- Sidewall condition: Even though tire sidewalls aren’t exposed to the wear and tear that tread surfaces endure, they can still fail. Tire sidewalls should be smooth and flat. Watch out for bubbles, bulges, or other distortions in the sidewall, as these indicate that the sidewall is weakening, and will ultimately fail. Also, rubber degrades over time, so if there are cracks in the sidewall, then your tires must be replaced.
- Tire pressure: It’s advisable to get a tire pressure gauge, and manually check the pressure once a month and before long trips to make sure that your tires are at the pressure specified on the sidewalls. At the very least, do regular visual inspections. If there is visible bulging in the sidewall, then it’s likely that the tire needs to be inflated. If a tire has to be regularly reinflated, then the tire has a leak, and will need to be repaired or replaced.
- Valve caps: While not strictly necessary, valve caps help prevent damage to tire valves. Also, if a small object lodges in an exposed valve, it can cause the tire to deflate. It’s best to make sure that all your tires have valve caps.
Check all of the exterior lights on the front and rear of your BMW.
Not only are fully functioning headlights, turn signals, and brake lights necessary for the safe operation of your BMW, they’re also a legal necessity. ALL lights must be in working order–in the state of California, you can receive a ticket for more than 200 dollars just for having a headlight out, and receive a point on your driving record, which will affect your insurance rates.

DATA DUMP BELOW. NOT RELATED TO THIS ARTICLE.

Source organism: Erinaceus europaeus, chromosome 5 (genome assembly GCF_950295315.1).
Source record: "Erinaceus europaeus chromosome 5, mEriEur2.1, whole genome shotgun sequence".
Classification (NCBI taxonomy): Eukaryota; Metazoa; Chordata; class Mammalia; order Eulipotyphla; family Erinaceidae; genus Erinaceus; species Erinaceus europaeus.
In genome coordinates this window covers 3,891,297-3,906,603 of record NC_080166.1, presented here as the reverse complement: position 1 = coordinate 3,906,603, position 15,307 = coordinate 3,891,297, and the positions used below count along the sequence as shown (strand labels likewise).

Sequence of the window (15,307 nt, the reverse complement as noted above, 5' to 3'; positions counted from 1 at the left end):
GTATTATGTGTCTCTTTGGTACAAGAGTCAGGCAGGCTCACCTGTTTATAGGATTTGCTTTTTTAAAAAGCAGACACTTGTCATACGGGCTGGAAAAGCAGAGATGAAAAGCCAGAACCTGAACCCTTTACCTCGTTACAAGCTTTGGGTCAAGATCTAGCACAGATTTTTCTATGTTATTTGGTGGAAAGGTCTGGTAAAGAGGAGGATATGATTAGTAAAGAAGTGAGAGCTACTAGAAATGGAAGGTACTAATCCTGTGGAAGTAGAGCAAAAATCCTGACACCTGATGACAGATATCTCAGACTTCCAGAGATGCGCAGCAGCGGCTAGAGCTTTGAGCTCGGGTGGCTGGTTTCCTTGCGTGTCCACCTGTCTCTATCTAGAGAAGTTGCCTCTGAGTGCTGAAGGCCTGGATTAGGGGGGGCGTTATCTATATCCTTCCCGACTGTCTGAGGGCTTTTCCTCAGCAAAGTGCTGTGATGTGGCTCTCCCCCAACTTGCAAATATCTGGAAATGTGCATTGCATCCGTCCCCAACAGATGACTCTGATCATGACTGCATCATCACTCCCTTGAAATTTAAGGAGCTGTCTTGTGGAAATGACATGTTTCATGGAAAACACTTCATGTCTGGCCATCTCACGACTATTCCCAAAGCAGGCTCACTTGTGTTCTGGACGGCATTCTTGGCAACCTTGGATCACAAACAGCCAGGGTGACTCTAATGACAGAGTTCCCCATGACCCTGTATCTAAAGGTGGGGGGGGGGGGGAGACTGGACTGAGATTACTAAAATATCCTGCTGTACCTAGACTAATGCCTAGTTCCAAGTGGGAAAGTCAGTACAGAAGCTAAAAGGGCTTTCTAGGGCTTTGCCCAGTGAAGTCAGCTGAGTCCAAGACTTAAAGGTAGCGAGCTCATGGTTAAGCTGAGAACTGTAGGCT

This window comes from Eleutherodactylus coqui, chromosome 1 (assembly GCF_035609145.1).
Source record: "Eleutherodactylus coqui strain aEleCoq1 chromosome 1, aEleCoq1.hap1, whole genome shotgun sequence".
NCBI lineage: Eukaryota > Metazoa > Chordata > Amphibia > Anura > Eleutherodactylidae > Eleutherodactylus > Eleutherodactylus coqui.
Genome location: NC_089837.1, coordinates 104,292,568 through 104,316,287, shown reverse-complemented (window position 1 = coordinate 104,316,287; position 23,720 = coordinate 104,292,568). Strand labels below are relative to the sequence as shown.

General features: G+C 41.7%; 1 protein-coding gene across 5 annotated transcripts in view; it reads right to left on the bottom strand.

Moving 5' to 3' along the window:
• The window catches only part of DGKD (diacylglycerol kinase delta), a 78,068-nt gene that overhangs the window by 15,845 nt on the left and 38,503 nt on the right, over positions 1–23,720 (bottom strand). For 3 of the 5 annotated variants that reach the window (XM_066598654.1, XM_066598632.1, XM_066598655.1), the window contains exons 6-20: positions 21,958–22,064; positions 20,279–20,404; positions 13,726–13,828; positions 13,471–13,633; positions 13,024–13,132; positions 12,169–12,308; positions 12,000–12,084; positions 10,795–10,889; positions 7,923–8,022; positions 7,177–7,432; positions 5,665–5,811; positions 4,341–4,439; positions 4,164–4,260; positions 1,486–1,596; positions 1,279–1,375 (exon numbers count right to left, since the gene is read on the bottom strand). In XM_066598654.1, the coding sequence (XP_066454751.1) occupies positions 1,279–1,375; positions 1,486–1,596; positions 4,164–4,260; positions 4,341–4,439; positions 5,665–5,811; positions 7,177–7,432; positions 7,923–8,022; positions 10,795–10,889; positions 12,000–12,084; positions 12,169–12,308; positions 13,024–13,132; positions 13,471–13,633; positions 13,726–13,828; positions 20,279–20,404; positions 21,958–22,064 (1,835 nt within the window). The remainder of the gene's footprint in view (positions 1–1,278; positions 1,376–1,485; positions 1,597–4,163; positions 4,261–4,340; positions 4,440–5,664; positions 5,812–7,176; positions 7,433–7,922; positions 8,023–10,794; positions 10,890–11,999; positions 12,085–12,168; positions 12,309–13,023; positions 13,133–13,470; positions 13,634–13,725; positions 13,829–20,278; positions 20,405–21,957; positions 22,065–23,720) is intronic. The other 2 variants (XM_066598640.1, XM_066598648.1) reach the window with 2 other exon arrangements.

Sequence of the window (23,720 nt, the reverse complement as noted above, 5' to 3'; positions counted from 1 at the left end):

Obviously, it can difficult to tell if a light is out while you’re driving, especially with lights on the back of your car. Once a month, have someone sit in the driver’s seat while your BMW is parked, and have them operate the each of the front and rear lights while you watch from the outside. If you discover that a light isn’t working, make an appointment with us immediately to have it replaced.
You may wish to have a headlight guard installed, to prevent damage to your headlights caused by road debris.
Do regular checks on your BMW’s windshield wipers.
If you can’t see, you can’t drive. Drivers often forget about their wipers during dry weather, only to discover during the first rainstorm of the year that their wipers just turn their windshields into a blurry mess. The rubber blades on windshield wipers degrade due to age and heat, which is why the transition from hot, dry summers to wet autumns can be so dangerous. Every couple weeks, run the windshield washer on your car to make sure that the blades are still effectively clearing water and debris from your windshield. If this isn’t the case, then they need to be replaced.